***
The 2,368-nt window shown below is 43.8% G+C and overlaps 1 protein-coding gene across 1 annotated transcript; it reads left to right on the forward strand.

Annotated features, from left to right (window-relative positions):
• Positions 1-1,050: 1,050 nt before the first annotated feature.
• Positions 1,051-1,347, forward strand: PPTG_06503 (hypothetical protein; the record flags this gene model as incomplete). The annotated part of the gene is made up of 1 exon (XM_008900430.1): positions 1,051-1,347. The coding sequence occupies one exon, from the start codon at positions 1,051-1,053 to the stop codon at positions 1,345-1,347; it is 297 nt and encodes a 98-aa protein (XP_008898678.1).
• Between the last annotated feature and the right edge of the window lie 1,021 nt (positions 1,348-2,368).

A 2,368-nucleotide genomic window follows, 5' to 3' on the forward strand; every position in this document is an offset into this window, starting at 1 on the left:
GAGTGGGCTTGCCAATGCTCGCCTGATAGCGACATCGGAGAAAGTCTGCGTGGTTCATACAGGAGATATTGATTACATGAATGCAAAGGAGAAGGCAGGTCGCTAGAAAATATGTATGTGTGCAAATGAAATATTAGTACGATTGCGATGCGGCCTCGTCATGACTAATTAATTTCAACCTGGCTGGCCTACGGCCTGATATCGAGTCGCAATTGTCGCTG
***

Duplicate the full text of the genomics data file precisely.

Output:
The 2,368-nt window shown below is 43.8% G+C and overlaps 1 protein-coding gene across 1 annotated transcript; it reads left to right on the forward strand.

Annotated features, from left to right (window-relative positions):
• Positions 1-1,050: 1,050 nt before the first annotated feature.
• Positions 1,051-1,347, forward strand: PPTG_06503 (hypothetical protein; the record flags this gene model as incomplete). The annotated part of the gene is made up of 1 exon (XM_008900430.1): positions 1,051-1,347. The coding sequence occupies one exon, from the start codon at positions 1,051-1,053 to the stop codon at positions 1,345-1,347; it is 297 nt and encodes a 98-aa protein (XP_008898678.1).
• Between the last annotated feature and the right edge of the window lie 1,021 nt (positions 1,348-2,368).

A 2,368-nucleotide genomic window follows, 5' to 3' on the forward strand; every position in this document is an offset into this window, starting at 1 on the left:
GAGTGGGCTTGCCAATGCTCGCCTGATAGCGACATCGGAGAAAGTCTGCGTGGTTCATACAGGAGATATTGATTACATGAATGCAAAGGAGAAGGCAGGTCGCTAGAAAATATGTATGTGTGCAAATGAAATATTAGTACGATTGCGATGCGGCCTCGTCATGACTAATTAATTTCAACCTGGCTGGCCTACGGCCTGATATCGAGTCGCAATTGTCGCTG